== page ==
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Mastodon — the social networking site Indians, angry with Twitter, are moving to

Many Indian Twitter users have signed up for Mastodon after accusing the former of bias for suspending lawyer Sanjay Hegde's account.

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New Delhi: A large number of Indian Twitter users are signing up on a rival social media platform called Mastodon in solidarity with the “illegal suspension” of Supreme Court lawyer Sanjay Hegde’s account over a couple of posts.

Hegde’s account was first suspended on 26 October over his cover photo, which featured the iconic Hitler-era image of a lone man with his arms crossed in a crowd of people performing the Nazi salute. The image is considered one of the most poignant depictions of defiance against totalitarianism.

On 27 October, Hegde’s account was suspended once again over a 2017 post where he retweeted the poem ‘Usko Phaansi Do (Hang Him)’ by Gorakh Pandey, originally posted by activist Kavita Krishnan. Users had mass-reported these tweets to Twitter.

Soon after the suspension, Hedge had said that he would henceforth be using Mastadon, considered a “Twitter without Nazis“. Subsequently, many India Twitter users, including activists and a former IAS officer, began exploring Mastodon.

So much so that its founder, 26-year-old Eugen Rochko, even put up a post early Friday, saying the platform was looking for Hindi and Tamil moderators.

Internet and online privacy activists like Nikhil Pahwa, and IAS officer Kannan Gopinathan, who quit the service in protest against the Jammu & Kashmir shutdown, are among hundreds of Indian users who have joined Mastodon.

But what exactly is this platform and how is it different from Twitter?

Also read: Twitter emerges as a top threat to democracy in India and across the world

What is Mastodon

Founded in 2016, Mastodon is similar to Twitter in the sense that one can make a profile, post content (called toots) — including videos — and follow others. The name Mastodon refers to one of the “several extinct elephantine mammals“, which looks similar to the endearing cartoon elephant logo the social network has adopted.


But unlike Twitter, Mastodon is a decentralised platform. While sites such as Twitter or Facebook are controlled by one company, Mastodon isn’t operated by one person alone.

The easiest way to get Mastodon on an android phone is to download an app called Tusky while iOS users can get it via another application, Toot!

There are over a million registered Mastodon users globally, Mastodon says in a video posted on the website. The clip also explains that the platform is mostly crowdfunded and does not seek profits. This will limit ads and data-sharing with companies in exchange for revenue.

“Unlike traditional social media, Mastodon can’t go bankrupt [because it’s crowdfunded], it can’t be sold, and it can’t be completely blocked by governments,” the video adds.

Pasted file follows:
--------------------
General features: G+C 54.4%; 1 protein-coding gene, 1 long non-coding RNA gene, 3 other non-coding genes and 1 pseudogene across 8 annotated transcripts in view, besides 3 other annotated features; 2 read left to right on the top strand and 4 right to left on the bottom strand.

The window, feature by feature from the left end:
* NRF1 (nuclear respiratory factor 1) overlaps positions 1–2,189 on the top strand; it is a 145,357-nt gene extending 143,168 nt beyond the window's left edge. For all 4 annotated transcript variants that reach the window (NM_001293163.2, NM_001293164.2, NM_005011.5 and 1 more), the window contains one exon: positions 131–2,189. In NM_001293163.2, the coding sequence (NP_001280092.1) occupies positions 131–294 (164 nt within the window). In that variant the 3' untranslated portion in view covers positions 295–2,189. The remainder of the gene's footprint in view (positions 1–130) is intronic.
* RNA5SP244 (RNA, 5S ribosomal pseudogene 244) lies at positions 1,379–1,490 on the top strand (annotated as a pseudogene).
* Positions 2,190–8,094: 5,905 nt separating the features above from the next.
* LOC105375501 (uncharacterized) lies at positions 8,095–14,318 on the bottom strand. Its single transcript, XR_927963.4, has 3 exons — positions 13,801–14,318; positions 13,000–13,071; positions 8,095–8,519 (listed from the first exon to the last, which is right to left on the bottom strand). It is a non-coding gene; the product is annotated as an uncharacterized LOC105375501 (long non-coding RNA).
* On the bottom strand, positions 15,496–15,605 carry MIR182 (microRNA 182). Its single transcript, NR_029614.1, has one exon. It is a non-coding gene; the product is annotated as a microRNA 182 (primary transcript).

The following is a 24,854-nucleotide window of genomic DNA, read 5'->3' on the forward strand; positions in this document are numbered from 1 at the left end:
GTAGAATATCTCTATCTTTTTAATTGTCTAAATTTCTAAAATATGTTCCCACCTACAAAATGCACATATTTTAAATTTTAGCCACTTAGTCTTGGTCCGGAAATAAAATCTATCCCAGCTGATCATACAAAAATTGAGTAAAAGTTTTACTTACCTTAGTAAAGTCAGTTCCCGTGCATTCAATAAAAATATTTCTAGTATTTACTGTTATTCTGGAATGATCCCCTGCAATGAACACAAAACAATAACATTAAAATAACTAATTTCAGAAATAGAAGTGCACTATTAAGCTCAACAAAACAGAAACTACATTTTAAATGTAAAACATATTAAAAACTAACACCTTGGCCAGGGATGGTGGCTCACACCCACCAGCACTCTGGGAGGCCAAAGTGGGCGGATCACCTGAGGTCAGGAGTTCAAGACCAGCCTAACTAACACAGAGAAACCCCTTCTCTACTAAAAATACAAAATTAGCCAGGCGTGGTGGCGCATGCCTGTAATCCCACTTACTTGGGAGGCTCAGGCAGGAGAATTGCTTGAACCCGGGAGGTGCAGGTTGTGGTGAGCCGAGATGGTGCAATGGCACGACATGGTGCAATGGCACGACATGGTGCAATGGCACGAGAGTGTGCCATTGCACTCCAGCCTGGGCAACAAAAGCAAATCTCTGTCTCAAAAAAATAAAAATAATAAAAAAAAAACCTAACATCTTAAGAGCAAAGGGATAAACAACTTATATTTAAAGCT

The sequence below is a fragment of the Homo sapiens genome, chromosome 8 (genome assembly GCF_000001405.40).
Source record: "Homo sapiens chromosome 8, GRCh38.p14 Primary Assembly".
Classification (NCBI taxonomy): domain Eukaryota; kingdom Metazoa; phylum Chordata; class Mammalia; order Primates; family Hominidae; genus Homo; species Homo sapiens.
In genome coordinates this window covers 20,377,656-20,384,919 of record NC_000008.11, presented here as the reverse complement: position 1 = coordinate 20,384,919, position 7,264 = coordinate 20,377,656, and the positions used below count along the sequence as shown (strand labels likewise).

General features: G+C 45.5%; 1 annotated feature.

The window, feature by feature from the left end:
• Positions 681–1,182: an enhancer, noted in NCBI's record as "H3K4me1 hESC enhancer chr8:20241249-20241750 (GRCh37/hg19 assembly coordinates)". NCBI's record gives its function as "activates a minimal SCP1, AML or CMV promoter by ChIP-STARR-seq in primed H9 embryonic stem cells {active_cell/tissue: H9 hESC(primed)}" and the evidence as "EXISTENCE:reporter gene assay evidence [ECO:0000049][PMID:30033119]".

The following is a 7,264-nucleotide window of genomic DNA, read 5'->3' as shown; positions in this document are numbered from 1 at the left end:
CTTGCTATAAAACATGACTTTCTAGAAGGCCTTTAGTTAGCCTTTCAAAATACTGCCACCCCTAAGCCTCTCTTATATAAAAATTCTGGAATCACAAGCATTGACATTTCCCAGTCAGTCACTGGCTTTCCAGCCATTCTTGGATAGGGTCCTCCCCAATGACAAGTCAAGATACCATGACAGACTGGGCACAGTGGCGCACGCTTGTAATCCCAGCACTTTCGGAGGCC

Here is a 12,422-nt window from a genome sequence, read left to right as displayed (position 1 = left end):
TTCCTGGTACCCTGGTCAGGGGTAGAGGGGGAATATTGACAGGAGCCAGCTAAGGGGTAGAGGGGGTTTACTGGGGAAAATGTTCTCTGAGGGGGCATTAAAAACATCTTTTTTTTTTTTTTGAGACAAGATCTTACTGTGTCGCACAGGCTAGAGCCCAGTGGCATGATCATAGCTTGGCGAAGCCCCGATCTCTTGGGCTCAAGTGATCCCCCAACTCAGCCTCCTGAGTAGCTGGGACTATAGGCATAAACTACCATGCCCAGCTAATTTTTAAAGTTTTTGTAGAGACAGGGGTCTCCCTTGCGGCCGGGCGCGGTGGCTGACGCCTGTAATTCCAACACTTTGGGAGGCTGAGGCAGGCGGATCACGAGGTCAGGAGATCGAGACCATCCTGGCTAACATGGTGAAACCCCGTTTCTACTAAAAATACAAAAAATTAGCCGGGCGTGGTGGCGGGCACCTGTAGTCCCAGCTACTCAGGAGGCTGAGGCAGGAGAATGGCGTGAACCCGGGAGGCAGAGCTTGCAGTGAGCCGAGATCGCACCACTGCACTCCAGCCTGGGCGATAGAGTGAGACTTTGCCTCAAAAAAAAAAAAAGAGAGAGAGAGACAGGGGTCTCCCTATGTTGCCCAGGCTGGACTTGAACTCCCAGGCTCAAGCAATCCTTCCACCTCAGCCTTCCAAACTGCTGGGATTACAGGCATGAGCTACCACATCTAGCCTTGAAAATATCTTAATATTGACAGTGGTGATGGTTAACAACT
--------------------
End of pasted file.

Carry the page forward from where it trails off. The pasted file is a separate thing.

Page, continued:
Another difference between Mastodon and traditional social networking sites is that the former is made up of several sites (called ‘instances’) that can communicate with each other. In addition to setting up a general profile to follow another person, a user can also set up her or his own ‘instance’ on Mastodon. This is possible because Mastodon is made using open-source software that is publicly available.

All these ‘instances’ together form the Mastodon social network.

Being decentralised, however, also means that even its founder cannot block users promoting hate speech. For example, an ‘instance’ called Gab that supports racist content cannot be fully blocked or banished from using Mastodon. The best Mastodon developers can do is isolate Gab from all other ‘instances’ on the platform.

As more and more Indians signed up, Mastodon’s popularity hit a new peak on Google Trends around 12.30 am on 8 November. It was also trending on Twitter.

Mastodon google trend
Mastodon on Google Trends

While it is too early to say if Mastodon will become a mainstay in India, Rahul Sharma, founder of The Perspective, a think tank advising on cyber policy, said, “Too early to comment on wide and regular adoption of Mastodon as [a] Twitter alternative, but if influencers minimise their Twitter activities and continue to promote and use Mastodon, its viability as a competition strengthens.”

He also said that Mastodon is an alternative to Twitter in India, primarily journalists, activists and lawyers who have called out the micro-blogging site’s alleged inaction “against hate speech, bias and arbitrary application of its own rules is signalling a changing trend – a backlash against big technology monopolies”.

After the outrage against Twitter’s “prejudice”, Mastodon has gained so much popularity that fake accounts have already begun to come up. Former Congress chief Rahul Gandhi and the party’s general secretary Priyanka Gandhi Vadra are some of the prominent personalities whose fake accounts have been created.

However, barely hours after Rahul’s fake account posted a ‘toot’, the party clarified that the accounts were ‘not authentic.’

Also read: Twitter won’t restore Sanjay Hegde’s account, lawyer says will move court


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